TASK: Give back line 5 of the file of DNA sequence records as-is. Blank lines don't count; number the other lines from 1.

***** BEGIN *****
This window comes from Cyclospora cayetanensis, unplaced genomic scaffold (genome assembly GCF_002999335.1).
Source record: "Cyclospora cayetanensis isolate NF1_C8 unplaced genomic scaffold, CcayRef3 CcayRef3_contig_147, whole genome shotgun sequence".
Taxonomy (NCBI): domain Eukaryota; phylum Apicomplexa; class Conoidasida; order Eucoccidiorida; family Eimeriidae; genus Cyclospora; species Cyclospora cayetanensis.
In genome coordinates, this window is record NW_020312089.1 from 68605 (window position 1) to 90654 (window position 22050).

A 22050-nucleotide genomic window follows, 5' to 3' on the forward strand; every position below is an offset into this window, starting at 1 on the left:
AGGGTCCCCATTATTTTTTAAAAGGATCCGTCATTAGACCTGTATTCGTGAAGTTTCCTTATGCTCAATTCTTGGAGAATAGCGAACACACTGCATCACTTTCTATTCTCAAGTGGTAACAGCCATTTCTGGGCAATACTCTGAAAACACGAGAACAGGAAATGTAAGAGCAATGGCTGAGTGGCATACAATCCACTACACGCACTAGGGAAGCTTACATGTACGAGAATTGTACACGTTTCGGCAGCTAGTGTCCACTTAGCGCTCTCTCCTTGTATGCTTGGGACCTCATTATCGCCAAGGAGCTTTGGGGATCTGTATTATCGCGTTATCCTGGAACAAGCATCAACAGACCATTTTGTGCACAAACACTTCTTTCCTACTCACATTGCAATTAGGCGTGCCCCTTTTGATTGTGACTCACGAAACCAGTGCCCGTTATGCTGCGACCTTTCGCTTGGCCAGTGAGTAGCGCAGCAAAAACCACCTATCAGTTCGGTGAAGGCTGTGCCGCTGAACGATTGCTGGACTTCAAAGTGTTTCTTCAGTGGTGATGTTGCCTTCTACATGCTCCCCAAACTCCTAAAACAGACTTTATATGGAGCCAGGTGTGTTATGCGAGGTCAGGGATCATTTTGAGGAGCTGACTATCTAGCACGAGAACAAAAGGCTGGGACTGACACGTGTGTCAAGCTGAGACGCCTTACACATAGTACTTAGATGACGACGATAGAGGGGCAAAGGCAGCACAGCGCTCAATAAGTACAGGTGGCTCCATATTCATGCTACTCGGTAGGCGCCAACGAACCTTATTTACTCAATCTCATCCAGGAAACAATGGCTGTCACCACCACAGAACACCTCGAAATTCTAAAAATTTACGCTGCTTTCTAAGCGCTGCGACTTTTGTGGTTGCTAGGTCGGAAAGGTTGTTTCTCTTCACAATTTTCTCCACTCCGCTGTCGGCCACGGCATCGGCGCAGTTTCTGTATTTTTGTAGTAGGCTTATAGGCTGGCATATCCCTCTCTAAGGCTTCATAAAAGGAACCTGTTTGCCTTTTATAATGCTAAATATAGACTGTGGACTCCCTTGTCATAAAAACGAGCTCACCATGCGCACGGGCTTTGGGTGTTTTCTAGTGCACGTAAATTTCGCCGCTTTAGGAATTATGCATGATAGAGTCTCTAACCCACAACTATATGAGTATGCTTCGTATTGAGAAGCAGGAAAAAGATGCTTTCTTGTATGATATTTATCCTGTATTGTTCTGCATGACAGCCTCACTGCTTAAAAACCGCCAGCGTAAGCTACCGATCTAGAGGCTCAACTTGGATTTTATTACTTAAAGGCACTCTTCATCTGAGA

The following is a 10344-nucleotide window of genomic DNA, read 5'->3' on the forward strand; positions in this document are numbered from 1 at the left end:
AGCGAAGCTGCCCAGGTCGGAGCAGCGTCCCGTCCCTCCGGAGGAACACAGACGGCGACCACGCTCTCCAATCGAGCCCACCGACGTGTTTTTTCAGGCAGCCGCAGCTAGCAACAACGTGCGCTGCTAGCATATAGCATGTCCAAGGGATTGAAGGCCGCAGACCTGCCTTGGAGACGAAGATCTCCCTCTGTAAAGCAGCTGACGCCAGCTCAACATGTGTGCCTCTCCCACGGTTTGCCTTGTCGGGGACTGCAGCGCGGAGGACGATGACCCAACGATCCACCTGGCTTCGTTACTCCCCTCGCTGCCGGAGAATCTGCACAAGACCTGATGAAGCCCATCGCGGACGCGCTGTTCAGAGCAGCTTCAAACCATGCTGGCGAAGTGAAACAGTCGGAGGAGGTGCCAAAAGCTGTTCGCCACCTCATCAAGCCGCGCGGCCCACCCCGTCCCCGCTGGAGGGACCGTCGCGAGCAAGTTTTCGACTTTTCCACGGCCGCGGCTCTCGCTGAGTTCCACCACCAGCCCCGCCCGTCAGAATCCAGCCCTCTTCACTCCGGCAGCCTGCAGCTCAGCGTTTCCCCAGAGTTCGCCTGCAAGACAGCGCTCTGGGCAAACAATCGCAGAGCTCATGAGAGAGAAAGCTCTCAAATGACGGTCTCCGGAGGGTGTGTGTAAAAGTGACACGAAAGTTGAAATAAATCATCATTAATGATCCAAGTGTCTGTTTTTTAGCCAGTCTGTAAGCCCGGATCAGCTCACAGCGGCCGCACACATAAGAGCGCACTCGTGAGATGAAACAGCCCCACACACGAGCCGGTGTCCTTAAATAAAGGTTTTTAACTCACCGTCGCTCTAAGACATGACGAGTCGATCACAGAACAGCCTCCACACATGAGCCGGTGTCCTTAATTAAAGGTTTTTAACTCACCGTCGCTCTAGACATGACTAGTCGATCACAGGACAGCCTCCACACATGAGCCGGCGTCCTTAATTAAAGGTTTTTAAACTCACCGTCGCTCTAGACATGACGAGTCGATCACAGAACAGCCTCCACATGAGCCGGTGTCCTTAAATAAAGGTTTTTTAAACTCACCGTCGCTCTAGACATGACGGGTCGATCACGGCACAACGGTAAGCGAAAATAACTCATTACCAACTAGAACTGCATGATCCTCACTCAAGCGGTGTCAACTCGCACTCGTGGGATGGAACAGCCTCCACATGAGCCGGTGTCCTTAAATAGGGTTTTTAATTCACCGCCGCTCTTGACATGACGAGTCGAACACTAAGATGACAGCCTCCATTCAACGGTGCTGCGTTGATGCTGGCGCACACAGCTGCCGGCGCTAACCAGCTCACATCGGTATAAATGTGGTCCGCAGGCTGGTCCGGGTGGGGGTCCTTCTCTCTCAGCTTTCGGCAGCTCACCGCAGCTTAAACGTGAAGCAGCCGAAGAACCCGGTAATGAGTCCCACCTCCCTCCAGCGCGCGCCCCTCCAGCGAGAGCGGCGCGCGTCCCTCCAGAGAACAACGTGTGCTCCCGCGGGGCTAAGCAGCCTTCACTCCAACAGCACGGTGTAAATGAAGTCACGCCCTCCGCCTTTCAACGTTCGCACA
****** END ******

A 22050-nucleotide genomic window follows, 5' to 3' on the forward strand; every position below is an offset into this window, starting at 1 on the left: